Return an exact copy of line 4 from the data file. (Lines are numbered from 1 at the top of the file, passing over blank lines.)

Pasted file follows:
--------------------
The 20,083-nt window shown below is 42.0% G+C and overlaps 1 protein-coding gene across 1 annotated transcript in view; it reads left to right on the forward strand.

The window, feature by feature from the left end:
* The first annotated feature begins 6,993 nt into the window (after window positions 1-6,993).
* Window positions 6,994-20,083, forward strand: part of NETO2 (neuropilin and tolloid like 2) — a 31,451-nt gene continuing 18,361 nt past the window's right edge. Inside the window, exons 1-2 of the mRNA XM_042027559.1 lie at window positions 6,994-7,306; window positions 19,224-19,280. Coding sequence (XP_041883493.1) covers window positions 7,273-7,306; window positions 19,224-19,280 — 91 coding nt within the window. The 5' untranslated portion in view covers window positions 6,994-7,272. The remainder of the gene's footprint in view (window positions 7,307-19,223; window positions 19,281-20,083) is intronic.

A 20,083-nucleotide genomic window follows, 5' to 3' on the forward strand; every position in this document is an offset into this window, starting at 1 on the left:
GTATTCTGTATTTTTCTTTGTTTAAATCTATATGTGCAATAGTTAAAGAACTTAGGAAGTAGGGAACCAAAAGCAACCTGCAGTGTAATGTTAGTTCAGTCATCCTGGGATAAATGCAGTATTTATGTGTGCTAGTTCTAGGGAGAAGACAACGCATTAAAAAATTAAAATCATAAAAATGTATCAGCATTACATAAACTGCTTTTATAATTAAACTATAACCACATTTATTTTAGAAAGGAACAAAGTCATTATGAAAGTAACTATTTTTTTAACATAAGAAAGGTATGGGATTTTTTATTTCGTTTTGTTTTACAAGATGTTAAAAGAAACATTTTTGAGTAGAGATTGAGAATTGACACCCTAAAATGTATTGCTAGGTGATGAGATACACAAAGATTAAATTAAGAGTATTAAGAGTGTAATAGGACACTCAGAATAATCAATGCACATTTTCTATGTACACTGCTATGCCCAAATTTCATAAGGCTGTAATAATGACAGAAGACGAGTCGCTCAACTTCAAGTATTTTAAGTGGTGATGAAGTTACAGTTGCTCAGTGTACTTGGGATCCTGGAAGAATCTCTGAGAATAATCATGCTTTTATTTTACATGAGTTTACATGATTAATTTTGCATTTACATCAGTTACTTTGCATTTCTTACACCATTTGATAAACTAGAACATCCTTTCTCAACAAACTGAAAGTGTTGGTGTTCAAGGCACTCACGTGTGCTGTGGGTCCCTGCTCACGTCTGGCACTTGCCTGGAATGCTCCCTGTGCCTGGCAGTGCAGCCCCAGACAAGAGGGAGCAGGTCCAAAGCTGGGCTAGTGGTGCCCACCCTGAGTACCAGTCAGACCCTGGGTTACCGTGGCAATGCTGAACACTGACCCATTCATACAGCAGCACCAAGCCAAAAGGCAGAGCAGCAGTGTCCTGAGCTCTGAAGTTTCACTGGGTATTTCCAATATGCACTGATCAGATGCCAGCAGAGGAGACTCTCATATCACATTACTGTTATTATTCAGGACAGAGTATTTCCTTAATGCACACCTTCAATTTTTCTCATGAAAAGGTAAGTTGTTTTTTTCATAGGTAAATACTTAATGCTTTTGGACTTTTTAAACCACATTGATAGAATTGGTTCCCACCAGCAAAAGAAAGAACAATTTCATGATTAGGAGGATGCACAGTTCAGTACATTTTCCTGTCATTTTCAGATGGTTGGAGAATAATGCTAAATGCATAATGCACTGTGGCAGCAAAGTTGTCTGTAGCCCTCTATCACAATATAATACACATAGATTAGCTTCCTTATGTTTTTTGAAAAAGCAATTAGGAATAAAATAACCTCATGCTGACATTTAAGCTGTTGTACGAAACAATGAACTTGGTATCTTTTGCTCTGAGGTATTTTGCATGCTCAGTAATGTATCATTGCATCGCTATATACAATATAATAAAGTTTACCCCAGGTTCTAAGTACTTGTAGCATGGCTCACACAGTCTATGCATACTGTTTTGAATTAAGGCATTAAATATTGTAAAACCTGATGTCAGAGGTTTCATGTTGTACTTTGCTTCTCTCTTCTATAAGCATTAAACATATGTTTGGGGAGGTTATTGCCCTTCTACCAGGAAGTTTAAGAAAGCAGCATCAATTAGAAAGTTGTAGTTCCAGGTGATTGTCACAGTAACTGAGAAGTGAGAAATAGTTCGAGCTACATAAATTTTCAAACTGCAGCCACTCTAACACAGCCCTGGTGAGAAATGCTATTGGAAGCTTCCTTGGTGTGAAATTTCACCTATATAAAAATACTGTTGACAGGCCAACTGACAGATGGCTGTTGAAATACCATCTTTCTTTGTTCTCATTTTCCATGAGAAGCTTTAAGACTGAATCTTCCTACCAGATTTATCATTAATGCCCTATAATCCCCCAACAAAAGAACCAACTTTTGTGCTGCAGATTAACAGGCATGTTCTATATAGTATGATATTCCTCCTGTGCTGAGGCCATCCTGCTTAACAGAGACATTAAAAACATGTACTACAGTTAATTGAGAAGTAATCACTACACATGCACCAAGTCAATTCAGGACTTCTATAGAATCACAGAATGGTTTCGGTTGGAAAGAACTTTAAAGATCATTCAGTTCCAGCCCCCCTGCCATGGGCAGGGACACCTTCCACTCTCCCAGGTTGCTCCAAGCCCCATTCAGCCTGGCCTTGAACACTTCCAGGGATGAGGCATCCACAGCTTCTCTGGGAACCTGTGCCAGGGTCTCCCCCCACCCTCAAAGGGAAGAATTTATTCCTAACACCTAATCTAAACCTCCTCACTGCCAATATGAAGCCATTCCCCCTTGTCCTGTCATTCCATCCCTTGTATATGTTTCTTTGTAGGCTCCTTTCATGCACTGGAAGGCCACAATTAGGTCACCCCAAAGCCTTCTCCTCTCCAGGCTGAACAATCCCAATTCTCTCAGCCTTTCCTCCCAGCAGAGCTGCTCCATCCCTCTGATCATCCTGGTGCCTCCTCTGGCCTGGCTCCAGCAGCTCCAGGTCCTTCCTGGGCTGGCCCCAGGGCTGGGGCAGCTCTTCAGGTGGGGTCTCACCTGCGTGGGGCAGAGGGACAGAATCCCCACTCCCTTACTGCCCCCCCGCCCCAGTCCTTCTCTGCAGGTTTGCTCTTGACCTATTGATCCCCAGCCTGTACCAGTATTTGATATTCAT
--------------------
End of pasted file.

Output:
* Window positions 6,994-20,083, forward strand: part of NETO2 (neuropilin and tolloid like 2) — a 31,451-nt gene continuing 18,361 nt past the window's right edge. Inside the window, exons 1-2 of the mRNA XM_042027559.1 lie at window positions 6,994-7,306; window positions 19,224-19,280. Coding sequence (XP_041883493.1) covers window positions 7,273-7,306; window positions 19,224-19,280 — 91 coding nt within the window. The 5' untranslated portion in view covers window positions 6,994-7,272. The remainder of the gene's footprint in view (window positions 7,307-19,223; window positions 19,281-20,083) is intronic.